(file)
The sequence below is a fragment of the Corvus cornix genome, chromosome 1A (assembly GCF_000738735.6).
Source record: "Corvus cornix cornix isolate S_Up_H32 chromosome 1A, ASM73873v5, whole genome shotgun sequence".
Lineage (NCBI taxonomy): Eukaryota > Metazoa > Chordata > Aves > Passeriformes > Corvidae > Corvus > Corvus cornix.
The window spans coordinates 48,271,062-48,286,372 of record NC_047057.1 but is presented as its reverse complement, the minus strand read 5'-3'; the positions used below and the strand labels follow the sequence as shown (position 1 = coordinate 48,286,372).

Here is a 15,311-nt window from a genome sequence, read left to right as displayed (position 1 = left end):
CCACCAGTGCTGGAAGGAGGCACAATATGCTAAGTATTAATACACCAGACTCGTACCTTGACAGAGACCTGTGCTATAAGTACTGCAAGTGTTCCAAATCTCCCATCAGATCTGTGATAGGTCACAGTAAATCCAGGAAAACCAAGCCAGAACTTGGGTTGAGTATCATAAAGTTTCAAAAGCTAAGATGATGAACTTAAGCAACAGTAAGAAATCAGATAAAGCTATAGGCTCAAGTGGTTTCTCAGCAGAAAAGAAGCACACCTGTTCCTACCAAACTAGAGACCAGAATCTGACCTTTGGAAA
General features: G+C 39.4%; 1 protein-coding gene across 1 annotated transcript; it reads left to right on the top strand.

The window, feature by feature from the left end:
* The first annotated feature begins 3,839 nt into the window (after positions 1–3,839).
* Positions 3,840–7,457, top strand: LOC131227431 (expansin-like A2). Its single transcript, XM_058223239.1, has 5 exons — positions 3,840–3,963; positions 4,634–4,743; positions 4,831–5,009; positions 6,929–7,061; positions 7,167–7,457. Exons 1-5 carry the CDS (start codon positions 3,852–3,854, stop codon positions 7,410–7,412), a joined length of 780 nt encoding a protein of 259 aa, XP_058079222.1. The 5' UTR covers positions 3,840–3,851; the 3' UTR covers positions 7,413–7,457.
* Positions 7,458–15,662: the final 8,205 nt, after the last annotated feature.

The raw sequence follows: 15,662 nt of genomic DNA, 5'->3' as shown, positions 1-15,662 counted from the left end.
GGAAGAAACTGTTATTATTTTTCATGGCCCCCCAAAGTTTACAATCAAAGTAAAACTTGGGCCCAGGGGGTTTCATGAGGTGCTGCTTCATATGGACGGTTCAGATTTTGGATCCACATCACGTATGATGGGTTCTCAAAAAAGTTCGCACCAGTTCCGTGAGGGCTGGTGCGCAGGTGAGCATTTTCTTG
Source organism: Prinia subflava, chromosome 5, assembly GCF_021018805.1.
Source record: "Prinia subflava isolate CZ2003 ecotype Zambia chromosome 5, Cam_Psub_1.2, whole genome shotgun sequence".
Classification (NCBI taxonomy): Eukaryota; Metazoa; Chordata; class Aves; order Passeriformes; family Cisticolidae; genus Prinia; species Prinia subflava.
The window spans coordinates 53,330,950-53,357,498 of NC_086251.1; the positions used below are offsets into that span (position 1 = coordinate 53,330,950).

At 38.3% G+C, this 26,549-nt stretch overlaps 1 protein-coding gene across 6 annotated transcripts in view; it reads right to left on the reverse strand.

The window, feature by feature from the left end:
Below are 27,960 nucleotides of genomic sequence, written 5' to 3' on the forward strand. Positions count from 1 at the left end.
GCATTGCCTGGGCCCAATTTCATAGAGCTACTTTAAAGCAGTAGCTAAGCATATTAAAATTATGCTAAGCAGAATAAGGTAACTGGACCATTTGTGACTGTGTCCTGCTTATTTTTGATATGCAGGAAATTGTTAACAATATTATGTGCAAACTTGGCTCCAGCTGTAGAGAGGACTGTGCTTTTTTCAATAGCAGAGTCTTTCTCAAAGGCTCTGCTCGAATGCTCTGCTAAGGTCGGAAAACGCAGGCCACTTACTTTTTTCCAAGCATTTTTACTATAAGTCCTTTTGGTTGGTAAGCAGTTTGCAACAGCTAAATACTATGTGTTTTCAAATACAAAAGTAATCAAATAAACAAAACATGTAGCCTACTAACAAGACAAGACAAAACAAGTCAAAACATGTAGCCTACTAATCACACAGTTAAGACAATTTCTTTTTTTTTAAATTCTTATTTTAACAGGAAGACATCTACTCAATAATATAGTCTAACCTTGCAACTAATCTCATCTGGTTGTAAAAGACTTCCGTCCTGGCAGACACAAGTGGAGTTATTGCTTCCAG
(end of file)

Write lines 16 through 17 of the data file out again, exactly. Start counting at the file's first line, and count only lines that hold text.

Classification (NCBI taxonomy): Eukaryota; Metazoa; Chordata; class Aves; order Passeriformes; family Cisticolidae; genus Prinia; species Prinia subflava.
The window spans coordinates 53,330,950-53,357,498 of NC_086251.1; the positions used below are offsets into that span (position 1 = coordinate 53,330,950).